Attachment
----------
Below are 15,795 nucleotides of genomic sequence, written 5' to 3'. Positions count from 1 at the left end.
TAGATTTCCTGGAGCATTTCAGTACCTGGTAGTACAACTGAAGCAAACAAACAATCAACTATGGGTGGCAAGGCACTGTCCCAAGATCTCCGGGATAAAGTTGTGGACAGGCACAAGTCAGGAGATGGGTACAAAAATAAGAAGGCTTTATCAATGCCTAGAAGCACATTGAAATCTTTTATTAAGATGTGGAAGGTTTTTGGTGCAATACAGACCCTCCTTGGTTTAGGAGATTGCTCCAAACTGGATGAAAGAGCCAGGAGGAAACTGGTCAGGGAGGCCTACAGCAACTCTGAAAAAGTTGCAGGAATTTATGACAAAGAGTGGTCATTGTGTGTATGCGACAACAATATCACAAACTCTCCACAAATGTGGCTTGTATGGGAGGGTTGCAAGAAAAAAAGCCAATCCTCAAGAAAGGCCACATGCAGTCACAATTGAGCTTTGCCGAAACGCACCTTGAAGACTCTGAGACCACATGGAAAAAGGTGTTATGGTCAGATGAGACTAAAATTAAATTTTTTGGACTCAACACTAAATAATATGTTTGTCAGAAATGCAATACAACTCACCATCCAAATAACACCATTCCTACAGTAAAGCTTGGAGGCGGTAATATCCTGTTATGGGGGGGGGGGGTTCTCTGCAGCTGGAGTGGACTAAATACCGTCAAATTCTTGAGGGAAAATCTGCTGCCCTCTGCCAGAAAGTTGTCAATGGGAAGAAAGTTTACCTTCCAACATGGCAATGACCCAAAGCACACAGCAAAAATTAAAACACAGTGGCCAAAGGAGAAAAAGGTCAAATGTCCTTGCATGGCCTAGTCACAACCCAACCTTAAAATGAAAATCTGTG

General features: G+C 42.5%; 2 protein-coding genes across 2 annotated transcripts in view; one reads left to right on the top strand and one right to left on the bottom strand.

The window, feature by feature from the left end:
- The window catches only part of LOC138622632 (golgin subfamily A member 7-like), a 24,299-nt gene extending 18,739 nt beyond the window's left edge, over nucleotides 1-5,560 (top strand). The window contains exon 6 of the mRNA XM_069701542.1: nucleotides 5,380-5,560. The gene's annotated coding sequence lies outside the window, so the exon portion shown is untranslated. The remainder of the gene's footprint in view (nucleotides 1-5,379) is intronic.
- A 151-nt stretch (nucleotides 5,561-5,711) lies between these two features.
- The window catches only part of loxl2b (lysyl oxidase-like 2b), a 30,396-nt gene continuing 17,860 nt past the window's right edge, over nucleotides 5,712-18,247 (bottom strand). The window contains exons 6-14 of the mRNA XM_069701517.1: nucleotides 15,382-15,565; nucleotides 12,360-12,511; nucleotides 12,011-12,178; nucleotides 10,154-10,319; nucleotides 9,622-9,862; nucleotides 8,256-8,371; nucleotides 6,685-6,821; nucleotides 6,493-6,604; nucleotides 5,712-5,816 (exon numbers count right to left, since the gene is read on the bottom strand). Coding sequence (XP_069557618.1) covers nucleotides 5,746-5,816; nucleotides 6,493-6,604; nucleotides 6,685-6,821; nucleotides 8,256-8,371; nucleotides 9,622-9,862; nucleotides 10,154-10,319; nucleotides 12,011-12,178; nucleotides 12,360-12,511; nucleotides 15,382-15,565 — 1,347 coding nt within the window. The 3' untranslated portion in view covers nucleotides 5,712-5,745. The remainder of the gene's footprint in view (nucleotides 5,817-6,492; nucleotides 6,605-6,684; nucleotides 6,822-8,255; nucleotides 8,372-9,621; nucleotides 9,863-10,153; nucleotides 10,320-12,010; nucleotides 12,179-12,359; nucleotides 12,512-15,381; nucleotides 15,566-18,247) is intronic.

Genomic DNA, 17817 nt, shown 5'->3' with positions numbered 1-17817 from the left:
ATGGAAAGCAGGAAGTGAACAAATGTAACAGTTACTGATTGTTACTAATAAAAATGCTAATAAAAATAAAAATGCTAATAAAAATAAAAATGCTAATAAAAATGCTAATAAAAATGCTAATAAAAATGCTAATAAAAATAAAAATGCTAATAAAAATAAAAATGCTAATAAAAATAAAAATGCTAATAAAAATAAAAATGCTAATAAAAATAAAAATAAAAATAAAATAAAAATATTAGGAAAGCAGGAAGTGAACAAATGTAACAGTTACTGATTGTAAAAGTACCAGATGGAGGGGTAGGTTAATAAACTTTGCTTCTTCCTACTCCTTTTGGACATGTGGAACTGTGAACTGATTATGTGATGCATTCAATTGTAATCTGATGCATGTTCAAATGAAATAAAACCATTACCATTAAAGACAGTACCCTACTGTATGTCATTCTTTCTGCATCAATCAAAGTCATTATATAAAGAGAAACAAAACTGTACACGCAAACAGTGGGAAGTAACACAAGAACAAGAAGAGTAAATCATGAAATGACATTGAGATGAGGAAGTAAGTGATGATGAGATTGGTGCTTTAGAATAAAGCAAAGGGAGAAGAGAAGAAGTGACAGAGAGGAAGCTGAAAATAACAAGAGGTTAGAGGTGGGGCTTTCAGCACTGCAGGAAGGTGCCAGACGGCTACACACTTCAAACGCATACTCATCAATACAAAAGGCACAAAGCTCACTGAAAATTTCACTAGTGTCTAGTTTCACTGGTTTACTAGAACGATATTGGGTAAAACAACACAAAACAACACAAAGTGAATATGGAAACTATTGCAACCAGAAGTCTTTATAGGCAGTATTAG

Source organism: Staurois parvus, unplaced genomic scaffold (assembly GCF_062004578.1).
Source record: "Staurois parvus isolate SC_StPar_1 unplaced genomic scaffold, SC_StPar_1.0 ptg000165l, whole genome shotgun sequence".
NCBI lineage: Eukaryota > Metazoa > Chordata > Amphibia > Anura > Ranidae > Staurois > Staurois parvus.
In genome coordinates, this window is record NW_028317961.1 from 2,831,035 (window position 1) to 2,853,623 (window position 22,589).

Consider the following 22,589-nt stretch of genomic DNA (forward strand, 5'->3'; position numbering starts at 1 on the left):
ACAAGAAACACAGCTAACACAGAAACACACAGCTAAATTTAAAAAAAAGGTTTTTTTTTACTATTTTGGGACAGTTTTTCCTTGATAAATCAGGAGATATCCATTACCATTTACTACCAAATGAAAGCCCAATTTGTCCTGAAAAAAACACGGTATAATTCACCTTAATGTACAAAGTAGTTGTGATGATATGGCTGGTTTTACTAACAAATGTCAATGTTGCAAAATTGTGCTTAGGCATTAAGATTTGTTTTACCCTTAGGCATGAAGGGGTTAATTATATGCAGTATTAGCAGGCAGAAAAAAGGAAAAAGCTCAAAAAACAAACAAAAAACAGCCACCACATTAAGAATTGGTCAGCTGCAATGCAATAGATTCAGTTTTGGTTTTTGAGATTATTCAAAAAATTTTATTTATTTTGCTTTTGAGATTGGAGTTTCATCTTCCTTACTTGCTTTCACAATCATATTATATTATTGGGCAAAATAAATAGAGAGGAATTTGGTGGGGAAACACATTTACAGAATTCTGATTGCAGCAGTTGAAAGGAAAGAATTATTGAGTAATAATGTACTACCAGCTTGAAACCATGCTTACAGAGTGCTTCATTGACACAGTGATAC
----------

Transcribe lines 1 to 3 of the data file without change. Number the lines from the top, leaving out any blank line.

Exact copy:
Below are 15,795 nucleotides of genomic sequence, written 5' to 3'. Positions count from 1 at the left end.
TAGATTTCCTGGAGCATTTCAGTACCTGGTAGTACAACTGAAGCAAACAAACAATCAACTATGGGTGGCAAGGCACTGTCCCAAGATCTCCGGGATAAAGTTGTGGACAGGCACAAGTCAGGAGATGGGTACAAAAATAAGAAGGCTTTATCAATGCCTAGAAGCACATTGAAATCTTTTATTAAGATGTGGAAGGTTTTTGGTGCAATACAGACCCTCCTTGGTTTAGGAGATTGCTCCAAACTGGATGAAAGAGCCAGGAGGAAACTGGTCAGGGAGGCCTACAGCAACTCTGAAAAAGTTGCAGGAATTTATGACAAAGAGTGGTCATTGTGTGTATGCGACAACAATATCACAAACTCTCCACAAATGTGGCTTGTATGGGAGGGTTGCAAGAAAAAAAGCCAATCCTCAAGAAAGGCCACATGCAGTCACAATTGAGCTTTGCCGAAACGCACCTTGAAGACTCTGAGACCACATGGAAAAAGGTGTTATGGTCAGATGAGACTAAAATTAAATTTTTTGGACTCAACACTAAATAATATGTTTGTCAGAAATGCAATACAACTCACCATCCAAATAACACCATTCCTACAGTAAAGCTTGGAGGCGGTAATATCCTGTTATGGGGGGGGGGGGTTCTCTGCAGCTGGAGTGGACTAAATACCGTCAAATTCTTGAGGGAAAATCTGCTGCCCTCTGCCAGAAAGTTGTCAATGGGAAGAAAGTTTACCTTCCAACATGGCAATGACCCAAAGCACACAGCAAAAATTAAAACACAGTGGCCAAAGGAGAAAAAGGTCAAATGTCCTTGCATGGCCTAGTCACAACCCAACCTTAAAATGAAAATCTGTG

General features: G+C 42.5%; 2 protein-coding genes across 2 annotated transcripts in view; one reads left to right on the top strand and one right to left on the bottom strand.